Besides Julian Simon’s writings, see also Michael Kremer. 1993. “Population Growth and Technological Change: 1,000,000 B.C. to 1990.” Quarterly Journal of Economics 108: 681-716, and Paul Romer. 1986. “Increasing Returns and Long-Run Growth.” Journal of Political Economy 95, pp.1002-1037
 Kremer 1993.
 On Tasmania’s less-than-zero progress, see Jared Diamond. 2005. Guns, Germs, and Steel: The Fates of Human Societies. New York: W.W. Norton, pp.312-313.
 Paul Cashin and C. McDermott. 2002. “The Long-Run Behavior of Commodity Prices: Small Trends and Big Variability,” IMF Staff Papers, pp. 175–199, find that the inflation-adjusted price of the Economist’s index of industrial commodities fell by about 1 percent per year from 1862 to 1999. Stephan Pfaffenzeller et al. 2007. “A Short Note on Updating the Grilli and Yang Commodity Price Index,” World Bank Economic Review 21 (1), pp. 151–163, report that, adjusting for inflation, the Grilli and Yang commodity price index (which includes metals, food, and nonfood agricultural products) fell by about .8 percent per year between 1900 and 2003.
 See Bjorn Lomborg. 2001. The Skeptical Environmentalist: Measuring the Real State of the World. Cambridge: Cambridge University Press, pp. 163–177, 189–205.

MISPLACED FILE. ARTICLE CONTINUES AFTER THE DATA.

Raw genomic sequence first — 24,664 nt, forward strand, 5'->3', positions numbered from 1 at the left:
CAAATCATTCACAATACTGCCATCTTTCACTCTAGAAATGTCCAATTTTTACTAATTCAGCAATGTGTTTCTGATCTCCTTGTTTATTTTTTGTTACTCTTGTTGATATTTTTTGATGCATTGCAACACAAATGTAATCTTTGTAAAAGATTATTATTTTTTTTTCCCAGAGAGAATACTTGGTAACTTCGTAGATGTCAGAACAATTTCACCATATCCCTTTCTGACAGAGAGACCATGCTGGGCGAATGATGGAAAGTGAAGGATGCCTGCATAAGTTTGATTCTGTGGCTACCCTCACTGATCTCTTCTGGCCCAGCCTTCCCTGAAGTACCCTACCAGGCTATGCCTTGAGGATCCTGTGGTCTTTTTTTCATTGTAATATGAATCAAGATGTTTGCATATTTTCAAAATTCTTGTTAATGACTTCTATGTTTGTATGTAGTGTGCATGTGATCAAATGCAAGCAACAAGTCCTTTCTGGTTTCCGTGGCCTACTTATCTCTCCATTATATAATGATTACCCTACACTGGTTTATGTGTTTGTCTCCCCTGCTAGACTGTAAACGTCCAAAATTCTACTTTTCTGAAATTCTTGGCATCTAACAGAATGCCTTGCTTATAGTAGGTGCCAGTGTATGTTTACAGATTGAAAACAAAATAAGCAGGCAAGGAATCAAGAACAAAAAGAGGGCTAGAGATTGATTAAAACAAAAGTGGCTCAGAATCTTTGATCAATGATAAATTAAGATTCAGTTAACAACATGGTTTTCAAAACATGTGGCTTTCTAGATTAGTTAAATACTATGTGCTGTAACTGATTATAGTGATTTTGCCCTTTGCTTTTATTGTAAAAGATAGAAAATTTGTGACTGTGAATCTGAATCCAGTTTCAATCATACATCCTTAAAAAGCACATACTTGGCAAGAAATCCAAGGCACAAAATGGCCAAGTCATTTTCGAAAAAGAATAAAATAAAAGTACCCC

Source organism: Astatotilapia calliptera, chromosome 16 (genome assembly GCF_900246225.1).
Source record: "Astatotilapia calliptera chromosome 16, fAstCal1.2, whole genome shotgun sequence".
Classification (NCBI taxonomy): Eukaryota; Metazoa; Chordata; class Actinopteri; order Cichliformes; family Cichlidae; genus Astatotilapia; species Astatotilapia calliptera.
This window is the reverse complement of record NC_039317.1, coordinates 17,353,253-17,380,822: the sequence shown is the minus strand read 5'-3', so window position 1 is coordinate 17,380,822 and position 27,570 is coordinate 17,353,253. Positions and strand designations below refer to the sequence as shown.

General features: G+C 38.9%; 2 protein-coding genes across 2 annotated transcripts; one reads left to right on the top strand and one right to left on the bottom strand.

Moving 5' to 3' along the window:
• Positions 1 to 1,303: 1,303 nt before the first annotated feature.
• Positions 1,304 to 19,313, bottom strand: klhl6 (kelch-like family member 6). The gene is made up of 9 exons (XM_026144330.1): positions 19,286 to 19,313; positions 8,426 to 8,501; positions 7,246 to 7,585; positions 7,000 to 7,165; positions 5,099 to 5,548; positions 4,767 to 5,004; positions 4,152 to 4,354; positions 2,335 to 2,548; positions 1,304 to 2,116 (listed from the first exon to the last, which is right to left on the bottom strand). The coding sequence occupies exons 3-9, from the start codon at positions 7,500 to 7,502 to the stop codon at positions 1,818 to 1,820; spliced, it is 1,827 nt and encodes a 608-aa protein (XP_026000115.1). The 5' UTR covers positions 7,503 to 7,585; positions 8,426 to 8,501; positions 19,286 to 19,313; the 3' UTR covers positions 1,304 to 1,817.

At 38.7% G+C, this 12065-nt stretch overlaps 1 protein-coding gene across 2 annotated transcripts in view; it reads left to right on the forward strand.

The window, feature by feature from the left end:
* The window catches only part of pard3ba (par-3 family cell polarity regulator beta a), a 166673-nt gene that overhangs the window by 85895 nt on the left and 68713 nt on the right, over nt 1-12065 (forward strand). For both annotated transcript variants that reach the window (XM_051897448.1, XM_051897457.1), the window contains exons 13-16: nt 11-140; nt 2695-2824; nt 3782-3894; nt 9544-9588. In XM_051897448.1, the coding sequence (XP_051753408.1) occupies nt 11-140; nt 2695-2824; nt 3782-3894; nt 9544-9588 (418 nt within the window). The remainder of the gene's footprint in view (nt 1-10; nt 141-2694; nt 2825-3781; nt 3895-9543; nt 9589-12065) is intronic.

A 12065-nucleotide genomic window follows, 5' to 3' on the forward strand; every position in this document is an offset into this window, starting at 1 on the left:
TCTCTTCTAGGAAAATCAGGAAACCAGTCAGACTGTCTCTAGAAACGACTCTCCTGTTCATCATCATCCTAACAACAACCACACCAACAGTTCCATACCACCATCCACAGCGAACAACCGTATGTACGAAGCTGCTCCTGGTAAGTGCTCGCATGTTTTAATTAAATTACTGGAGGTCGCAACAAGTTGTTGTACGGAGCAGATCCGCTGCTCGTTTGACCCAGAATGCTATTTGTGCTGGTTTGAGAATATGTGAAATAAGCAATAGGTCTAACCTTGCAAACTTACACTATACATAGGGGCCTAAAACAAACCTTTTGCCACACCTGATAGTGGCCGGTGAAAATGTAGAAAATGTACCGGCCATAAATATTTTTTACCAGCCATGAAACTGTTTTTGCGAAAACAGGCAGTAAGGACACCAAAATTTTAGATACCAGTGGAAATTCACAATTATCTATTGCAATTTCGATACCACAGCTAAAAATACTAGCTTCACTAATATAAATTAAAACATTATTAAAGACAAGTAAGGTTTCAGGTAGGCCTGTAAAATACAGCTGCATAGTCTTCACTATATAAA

See e.g. Alan Blinder. 1988. Hard Heads, Soft Hearts: Tough-Minded Economics for a Just Society. New York: Basic Books, pp.136-159.
 Worth noting: Top-heavy age pyramids would remain a problem even if government got out of the retirement business entirely. Imagine what would happen if everyone stopped having kids. In three generations, we’d all be “retirement age.” But what would your retirement savings buy in a world with a worker/retiree ratio of zero? Most of us would wind up spending our sixties and seventies working for people in their eighties. The point is not that this nightmare is likely, merely that under laissez-faire, retirees’ quality of life continues to depend on the fertility of younger generations.
 See Frederick Shane and George Loewenstein. 1999. “Hedonic Adaptation.” In Daniel Kahneman et al, eds. Well-Being: The Foundations of Hedonic Psychology. New York: Russell Sage Foundation , pp.302-329.
 Charlotte Hord et al. 1991. “Reproductive Health in Romania: Reversing the Ceausescu Legacy.” Studies in Family Planning 22, pp.231-240.
 See e.g. Anders Björklund. 2007. “Does a Family-Friendly Policy Raise Fertility Levels?” Swedish Institute for European Policy Studies 3.
 Claude Martin. 2007. “A Baby-Friendly State: Lessons From the French Case.” Pharmaceuticals Policy and Law 9, pp.203-210.